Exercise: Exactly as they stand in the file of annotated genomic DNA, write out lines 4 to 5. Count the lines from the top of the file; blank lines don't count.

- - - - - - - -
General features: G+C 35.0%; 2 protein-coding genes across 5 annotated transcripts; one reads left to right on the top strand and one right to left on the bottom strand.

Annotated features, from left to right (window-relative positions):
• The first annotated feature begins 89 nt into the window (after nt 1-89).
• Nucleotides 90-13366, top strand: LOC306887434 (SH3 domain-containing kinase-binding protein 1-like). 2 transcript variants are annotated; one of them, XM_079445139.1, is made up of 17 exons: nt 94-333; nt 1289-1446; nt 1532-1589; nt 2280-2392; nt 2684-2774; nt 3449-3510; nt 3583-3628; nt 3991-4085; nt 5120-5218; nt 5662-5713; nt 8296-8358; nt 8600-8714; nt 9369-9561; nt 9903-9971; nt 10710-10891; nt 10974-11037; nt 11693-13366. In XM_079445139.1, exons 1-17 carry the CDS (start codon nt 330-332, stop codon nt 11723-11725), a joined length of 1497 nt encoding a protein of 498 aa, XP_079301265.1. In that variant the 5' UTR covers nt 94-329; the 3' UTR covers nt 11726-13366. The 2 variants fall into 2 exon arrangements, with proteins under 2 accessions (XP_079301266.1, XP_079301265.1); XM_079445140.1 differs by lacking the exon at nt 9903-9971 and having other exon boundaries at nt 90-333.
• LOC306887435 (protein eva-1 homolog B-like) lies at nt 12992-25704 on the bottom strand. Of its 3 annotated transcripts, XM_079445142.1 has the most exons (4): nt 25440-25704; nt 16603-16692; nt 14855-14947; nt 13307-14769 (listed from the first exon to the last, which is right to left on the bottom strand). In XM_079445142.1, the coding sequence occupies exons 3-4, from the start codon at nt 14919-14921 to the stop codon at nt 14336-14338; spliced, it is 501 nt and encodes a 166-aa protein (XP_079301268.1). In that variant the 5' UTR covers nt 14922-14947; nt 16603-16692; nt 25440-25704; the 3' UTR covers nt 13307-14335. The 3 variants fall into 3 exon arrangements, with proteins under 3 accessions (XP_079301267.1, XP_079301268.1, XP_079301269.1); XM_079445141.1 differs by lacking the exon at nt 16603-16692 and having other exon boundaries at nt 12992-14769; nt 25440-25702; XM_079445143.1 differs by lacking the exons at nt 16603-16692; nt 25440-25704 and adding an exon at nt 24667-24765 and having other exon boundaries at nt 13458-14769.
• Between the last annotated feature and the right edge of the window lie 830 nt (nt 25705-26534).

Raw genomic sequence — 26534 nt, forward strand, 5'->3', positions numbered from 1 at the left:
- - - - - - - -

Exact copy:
• Nucleotides 90-13366, top strand: LOC306887434 (SH3 domain-containing kinase-binding protein 1-like). 2 transcript variants are annotated; one of them, XM_079445139.1, is made up of 17 exons: nt 94-333; nt 1289-1446; nt 1532-1589; nt 2280-2392; nt 2684-2774; nt 3449-3510; nt 3583-3628; nt 3991-4085; nt 5120-5218; nt 5662-5713; nt 8296-8358; nt 8600-8714; nt 9369-9561; nt 9903-9971; nt 10710-10891; nt 10974-11037; nt 11693-13366. In XM_079445139.1, exons 1-17 carry the CDS (start codon nt 330-332, stop codon nt 11723-11725), a joined length of 1497 nt encoding a protein of 498 aa, XP_079301265.1. In that variant the 5' UTR covers nt 94-329; the 3' UTR covers nt 11726-13366. The 2 variants fall into 2 exon arrangements, with proteins under 2 accessions (XP_079301266.1, XP_079301265.1); XM_079445140.1 differs by lacking the exon at nt 9903-9971 and having other exon boundaries at nt 90-333.
• LOC306887435 (protein eva-1 homolog B-like) lies at nt 12992-25704 on the bottom strand. Of its 3 annotated transcripts, XM_079445142.1 has the most exons (4): nt 25440-25704; nt 16603-16692; nt 14855-14947; nt 13307-14769 (listed from the first exon to the last, which is right to left on the bottom strand). In XM_079445142.1, the coding sequence occupies exons 3-4, from the start codon at nt 14919-14921 to the stop codon at nt 14336-14338; spliced, it is 501 nt and encodes a 166-aa protein (XP_079301268.1). In that variant the 5' UTR covers nt 14922-14947; nt 16603-16692; nt 25440-25704; the 3' UTR covers nt 13307-14335. The 3 variants fall into 3 exon arrangements, with proteins under 3 accessions (XP_079301267.1, XP_079301268.1, XP_079301269.1); XM_079445141.1 differs by lacking the exon at nt 16603-16692 and having other exon boundaries at nt 12992-14769; nt 25440-25702; XM_079445143.1 differs by lacking the exons at nt 16603-16692; nt 25440-25704 and adding an exon at nt 24667-24765 and having other exon boundaries at nt 13458-14769.